As a writer there have been times I have counted on the shirt to help me through a brief block. I grab my shirt, a cup of earl grey tea with a shot of Irish whiskey and work through.

As my husband was piling his old golf shirts and workout clothes into the large bag he nodded in my direction. “Does that go?”

“Not in this lifetime,” I replied.

And back it goes, hanging close by, for when I need it to help me through or bring me comfort.

As always it’s the little things……

Thursday, March 1, 2012

Today was just a bit different

The day started out like any other. I stretched, got out of bed, and opened the blinds to the new day before setting out to complete my morning tasks. Dog out, check… coffee made, check… newspaper read, check… dishwasher empty, check… upstairs to make bed, check… shower and dress, check… Then I sat down to get some work done. The latest book needs some serious editing. But before that I thought I would check the FB page.

The first post stopped everything. A friend from high school had passed away. He wasn’t a close friend. In fact I’ve only seen him twice since graduation. But he was that one guy that every time you saw him he was smiling. My sister said that she remembered him as being a person that accepted everyone for who they were, not caught up in the crazy hierarchy that makes up most high schools.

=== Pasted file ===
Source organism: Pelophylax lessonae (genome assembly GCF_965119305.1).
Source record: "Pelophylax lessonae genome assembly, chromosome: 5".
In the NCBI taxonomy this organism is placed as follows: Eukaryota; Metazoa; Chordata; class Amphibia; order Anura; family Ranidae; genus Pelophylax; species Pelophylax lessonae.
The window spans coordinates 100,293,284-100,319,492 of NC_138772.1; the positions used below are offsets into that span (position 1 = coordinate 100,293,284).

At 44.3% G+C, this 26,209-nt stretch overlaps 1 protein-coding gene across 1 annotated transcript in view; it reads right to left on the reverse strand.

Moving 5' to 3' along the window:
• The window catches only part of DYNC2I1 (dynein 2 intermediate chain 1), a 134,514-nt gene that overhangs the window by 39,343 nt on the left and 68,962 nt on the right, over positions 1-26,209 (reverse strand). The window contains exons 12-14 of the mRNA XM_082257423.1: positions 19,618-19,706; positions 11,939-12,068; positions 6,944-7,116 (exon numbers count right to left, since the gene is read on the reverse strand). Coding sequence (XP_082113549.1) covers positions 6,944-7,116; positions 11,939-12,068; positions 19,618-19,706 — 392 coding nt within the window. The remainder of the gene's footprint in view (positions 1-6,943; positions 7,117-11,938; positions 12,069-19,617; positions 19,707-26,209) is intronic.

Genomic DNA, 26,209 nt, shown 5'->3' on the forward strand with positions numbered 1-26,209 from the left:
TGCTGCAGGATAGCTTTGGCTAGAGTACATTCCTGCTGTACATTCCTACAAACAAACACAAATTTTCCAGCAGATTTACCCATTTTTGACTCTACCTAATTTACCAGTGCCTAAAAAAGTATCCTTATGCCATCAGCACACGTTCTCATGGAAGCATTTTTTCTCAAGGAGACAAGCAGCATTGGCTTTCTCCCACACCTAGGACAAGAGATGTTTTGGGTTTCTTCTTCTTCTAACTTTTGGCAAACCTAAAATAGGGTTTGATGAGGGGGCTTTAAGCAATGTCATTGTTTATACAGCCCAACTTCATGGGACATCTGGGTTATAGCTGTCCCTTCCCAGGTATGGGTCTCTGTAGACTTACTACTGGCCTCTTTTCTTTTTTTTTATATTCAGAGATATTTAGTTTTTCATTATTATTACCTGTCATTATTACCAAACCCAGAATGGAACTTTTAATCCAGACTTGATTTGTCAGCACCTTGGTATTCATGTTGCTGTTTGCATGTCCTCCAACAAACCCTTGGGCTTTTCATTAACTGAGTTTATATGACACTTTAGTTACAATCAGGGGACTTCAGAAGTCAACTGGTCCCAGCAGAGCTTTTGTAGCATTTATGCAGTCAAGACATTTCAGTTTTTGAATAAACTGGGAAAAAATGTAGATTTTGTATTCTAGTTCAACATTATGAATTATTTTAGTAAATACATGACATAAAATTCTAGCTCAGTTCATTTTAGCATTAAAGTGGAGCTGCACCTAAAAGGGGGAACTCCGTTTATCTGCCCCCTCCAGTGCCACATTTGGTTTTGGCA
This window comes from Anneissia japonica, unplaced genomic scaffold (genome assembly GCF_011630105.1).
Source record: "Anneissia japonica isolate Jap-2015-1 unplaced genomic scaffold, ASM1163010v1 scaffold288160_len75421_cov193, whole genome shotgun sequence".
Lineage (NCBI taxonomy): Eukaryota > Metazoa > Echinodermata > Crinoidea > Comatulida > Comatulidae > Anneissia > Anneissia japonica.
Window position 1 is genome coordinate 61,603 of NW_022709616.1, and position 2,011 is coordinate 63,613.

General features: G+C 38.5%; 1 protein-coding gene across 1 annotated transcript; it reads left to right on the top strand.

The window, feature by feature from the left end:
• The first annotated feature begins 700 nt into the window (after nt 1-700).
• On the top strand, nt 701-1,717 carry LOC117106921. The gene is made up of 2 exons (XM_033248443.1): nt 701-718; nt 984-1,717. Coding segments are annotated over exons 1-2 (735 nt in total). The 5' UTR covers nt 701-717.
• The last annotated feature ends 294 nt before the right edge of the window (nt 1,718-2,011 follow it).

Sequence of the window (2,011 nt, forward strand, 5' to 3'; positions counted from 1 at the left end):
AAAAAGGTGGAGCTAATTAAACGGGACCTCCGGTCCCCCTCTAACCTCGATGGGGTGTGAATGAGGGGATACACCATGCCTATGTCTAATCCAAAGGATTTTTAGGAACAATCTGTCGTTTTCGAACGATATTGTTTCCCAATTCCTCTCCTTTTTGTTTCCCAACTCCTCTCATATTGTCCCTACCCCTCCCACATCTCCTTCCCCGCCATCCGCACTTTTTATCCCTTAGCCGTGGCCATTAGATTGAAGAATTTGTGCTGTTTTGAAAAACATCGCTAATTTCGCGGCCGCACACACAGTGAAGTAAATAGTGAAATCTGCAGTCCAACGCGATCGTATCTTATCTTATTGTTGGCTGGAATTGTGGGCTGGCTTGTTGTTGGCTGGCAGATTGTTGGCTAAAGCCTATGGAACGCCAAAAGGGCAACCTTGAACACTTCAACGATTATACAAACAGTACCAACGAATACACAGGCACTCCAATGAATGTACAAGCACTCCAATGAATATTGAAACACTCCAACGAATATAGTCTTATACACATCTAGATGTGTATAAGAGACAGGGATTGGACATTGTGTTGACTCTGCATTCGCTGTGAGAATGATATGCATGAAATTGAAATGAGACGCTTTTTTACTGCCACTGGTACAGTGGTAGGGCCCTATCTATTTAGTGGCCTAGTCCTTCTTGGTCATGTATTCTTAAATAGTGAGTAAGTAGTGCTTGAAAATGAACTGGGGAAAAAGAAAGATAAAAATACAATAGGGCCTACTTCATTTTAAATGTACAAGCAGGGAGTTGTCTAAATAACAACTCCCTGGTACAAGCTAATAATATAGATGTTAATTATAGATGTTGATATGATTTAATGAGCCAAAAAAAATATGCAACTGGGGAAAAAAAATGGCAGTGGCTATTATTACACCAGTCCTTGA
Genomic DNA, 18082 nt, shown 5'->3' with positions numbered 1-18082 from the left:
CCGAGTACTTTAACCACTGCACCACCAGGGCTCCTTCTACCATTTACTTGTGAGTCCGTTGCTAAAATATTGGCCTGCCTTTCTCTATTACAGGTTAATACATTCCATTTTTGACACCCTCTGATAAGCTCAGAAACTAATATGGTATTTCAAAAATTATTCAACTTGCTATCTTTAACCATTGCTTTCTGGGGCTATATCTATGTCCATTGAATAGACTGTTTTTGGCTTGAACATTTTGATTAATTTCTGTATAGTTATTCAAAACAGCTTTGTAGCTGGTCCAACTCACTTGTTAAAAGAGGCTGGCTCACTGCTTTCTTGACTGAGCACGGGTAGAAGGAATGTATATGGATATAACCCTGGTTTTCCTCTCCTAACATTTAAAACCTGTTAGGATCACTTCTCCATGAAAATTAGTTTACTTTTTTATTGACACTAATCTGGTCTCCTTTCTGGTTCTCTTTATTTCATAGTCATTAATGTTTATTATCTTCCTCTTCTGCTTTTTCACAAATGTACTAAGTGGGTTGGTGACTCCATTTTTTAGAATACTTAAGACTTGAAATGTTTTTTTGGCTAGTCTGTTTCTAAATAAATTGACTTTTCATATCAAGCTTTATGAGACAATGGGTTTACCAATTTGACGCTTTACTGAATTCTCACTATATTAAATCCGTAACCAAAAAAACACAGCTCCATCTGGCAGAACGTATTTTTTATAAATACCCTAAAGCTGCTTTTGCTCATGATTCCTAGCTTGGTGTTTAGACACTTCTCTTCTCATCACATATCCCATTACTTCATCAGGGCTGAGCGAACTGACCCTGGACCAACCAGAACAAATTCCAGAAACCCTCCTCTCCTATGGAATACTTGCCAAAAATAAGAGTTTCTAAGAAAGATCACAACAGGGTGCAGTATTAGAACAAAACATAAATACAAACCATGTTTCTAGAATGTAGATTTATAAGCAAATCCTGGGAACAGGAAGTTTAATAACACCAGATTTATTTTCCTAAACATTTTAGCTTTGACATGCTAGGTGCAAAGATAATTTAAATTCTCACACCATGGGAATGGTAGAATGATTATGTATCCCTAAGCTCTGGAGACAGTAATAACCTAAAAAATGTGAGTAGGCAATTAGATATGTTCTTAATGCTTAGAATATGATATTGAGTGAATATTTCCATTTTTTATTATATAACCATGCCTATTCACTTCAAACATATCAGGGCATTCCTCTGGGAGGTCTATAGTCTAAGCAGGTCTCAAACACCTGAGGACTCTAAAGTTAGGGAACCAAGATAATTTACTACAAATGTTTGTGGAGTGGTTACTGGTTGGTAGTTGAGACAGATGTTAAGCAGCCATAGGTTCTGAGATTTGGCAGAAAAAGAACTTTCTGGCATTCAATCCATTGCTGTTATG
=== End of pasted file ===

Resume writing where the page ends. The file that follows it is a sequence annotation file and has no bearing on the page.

But every time we hear about a person in our own age groups, no matter what age, aren’t we all reminded of our own mortality? Doesn’t it make you stop and examine your own life for the briefest moment wondering what this thing we call life is all about?

Oh, you know for a few days we’ll think hard about what changes we can make in our lives. We’ll do more, take a few more chances, say yes instead of no. Yes to life. Yes to those moments where we step outside our safety nets and live. It’ll last a few days, but then we will all slide back into our safe existence. It’s not bad; it’s just what it is.

So…for those of you that knew him, here is my Terry "Jake" Jakeway story.

I can’t remember what year it was so I’ll say I was a freshman. I was in typing class. Yeah I know, easy class, but it filled a credit hour and I thought it would be undemanding. I was late to class, probably due to playing kissy face with the boyfriend. (I won’t put his name ‘because it wasn’t Kirk). So I take one of the last chairs and I happen to be in front of Greg Bates and Terry Jakeway. For those of you that went to Gahanna you know this was not good. I guess the jocks took this class for an easy A. Let’s just say I did better than those two, but not by much. But I do remember the teacher was one of those that phoned it in. You know, “Okay type," then leave the room to get a coffee. Greg and Terry would entertain the class. I’ll never forget the fun we had. So what if I still only type 30 words a minute with typos, the memories made in that classroom where what high school should be about.

We lost Greg when he was way too young, and now Terry. The only thing I can say is God’s heavens just got a little more laughter, but at what price to those of us left behind?

We need the laughter here, we need the joy, we need the smiling face.

Rest in Peace old friend.